Crude oil prices have managed to recover slightly after falling by as much as 2.5 per cent earlier, though both contracts were still down by around 1 per cent at the time of this writing. After gapping lower on Monday in response to the failure of an agreement between large oil exporters about a production freeze, oil prices have surprisingly surged higher. As well as short-covering, one of the biggest drivers behind the kick-back rally had been the oil strike in Kuwait which disrupted production for three days, cutting crude output by as much as 1.7 million barrels per day. But Kuwait Petroleum has announced that the strike is now over and that it would boost output to 3 million b/d within three days. On top of this, prices were pressurised overnight by American Petroleum Institute (API) data showing US crude oil stocks rose by 3.1 million barrels last week. This was more than the 2.2 million barrel increase that the official data from the US Department of Energy is expected to show this afternoon. If the actual numbers show an even larger build then oil prices may come under renewed pressure. Alternatively, a surprise drawdown could see prices turn positive, even. But as the weather improves in the Northern hemisphere, demand for gasoline should start to rise slowly. As such, traders should monitor the weekly changes in US gasoline stocks closely going forward. If, as one would expect to see at this time of the year, they show consistent falls then this would suggest that demand is indeed strong for this crude product. Consequently it should lend support to oil prices.
Once the dust settles post the oil inventories data this afternoon, it will be interesting to see which direction prices will head towards. The recent developments all suggest that oil prices ‘should’ be heading lower. However the lack of a significant drop this far in the week bodes ill for the bears who were waiting for Brent to crash below $40 and WTI $38 after "freeze" talks collapsed on Sunday. If such a development fails to dent prices much and the market is able to absorb it then it says a lot about the market’s strength.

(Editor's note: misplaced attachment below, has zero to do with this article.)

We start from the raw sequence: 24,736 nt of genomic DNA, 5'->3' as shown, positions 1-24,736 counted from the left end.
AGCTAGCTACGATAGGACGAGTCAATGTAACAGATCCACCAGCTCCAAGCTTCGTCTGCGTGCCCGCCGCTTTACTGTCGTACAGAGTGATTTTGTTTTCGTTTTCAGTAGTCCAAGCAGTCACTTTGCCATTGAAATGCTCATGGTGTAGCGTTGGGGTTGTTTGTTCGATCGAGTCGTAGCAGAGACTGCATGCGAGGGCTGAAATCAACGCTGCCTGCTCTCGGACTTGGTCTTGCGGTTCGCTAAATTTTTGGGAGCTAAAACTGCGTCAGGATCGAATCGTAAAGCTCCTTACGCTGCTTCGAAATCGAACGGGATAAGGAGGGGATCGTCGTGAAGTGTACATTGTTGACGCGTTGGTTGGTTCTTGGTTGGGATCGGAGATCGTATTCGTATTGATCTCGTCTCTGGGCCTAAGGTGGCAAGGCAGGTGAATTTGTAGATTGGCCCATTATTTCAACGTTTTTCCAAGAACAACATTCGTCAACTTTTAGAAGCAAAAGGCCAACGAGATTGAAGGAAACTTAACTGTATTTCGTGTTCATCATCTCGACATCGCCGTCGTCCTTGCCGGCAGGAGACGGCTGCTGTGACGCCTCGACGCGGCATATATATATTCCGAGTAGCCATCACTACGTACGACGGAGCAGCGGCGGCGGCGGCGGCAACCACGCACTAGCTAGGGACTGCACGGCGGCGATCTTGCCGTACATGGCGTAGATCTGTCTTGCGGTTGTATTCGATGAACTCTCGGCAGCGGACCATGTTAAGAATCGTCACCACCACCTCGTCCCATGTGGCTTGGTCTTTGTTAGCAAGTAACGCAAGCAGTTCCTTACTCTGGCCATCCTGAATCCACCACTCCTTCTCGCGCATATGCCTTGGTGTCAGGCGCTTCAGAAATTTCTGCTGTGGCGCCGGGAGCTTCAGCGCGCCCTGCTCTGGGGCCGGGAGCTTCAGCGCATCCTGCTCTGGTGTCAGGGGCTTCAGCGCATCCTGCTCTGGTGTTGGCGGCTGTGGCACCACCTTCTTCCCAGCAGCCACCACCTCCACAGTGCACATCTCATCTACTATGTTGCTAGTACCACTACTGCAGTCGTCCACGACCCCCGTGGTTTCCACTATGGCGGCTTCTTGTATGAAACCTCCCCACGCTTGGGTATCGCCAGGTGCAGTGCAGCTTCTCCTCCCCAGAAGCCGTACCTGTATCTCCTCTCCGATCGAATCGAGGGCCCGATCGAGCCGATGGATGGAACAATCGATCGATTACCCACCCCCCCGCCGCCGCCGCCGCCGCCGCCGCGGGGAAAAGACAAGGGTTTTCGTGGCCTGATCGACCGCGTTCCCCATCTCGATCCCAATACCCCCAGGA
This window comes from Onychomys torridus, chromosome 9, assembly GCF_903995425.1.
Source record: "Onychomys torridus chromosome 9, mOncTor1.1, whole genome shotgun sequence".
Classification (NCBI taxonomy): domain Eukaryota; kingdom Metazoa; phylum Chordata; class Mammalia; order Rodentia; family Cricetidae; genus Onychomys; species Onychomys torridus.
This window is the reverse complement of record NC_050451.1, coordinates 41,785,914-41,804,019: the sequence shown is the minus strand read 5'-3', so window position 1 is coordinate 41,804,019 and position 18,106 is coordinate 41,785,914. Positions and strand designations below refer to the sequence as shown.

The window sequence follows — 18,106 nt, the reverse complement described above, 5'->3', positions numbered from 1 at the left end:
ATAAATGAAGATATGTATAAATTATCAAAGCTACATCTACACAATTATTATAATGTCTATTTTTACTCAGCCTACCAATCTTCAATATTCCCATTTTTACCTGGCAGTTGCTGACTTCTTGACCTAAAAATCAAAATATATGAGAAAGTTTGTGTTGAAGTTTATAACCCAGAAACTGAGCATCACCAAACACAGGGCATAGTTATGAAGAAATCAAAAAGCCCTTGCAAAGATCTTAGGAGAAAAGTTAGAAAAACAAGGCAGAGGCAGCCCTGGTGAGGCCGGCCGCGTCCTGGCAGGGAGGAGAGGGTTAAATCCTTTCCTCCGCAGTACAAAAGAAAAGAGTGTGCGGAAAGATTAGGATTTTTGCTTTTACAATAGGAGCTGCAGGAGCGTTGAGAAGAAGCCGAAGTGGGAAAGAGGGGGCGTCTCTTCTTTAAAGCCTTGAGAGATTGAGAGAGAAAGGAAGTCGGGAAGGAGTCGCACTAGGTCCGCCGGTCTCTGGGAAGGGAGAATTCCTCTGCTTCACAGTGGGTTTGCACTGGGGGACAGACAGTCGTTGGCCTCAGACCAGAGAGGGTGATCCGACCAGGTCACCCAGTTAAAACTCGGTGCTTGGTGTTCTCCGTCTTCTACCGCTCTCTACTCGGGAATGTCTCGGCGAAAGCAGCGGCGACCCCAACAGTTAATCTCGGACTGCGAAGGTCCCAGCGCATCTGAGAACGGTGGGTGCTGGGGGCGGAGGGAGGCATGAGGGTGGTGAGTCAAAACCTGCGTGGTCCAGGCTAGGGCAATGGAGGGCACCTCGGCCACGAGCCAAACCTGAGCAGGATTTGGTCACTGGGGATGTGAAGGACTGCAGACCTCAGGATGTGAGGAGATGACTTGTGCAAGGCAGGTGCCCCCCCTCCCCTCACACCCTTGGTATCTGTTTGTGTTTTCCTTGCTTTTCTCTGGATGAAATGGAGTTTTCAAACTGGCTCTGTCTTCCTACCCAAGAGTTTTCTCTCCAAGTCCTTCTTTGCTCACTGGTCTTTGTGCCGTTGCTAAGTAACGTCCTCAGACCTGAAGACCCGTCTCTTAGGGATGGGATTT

But for now, both contracts are trading in no man’s land so things could change dramatically over the coming days depending on the direction they eventually break. As we highlighted the possibility on Monday, Brent oil has more than ‘filled’ the weekend gap when the OPEC and Russia failed to agree on an output freeze deal. Brent subsequently rallied above prior support and resistance level of $42.45/50 area on a daily closing basis. This sort of price action suggests that the buyers have remained in control, and a test of the $44.90-$45.25 resistance range still remains a likely outcome. That being said, Brent has pulled back relatively sharply after nearly climbing to this region yesterday and is now trading back around its 200-day moving average circa $43.15. If it now moves back below that pivotal $42.45/50 level then a drop towards prior support and the bullish trend of the rising channel around the $40 area would become likely. Still, while it holds within this bullish channel, the technical outlook on Brent remains positive.
WTI meanwhile has eased off from the top of its range around the $42.00-$42.40 area. But like Brent, it is still above its 200-day moving average and inside a bullish channel. The faster moving averages such as the 50-day SMA and 21-day EMA are both pointing higher, confirming that the trend at the moment is still bullish. But given the recent fundamental developments, a break above the $42.00-$42.40 area is now needed in order to give the bullish sentiment a boost. However if short-term support around the $41.30-50 area breaks then a revisit of the 200-day moving average or the support trend of the bullish channel would become likely.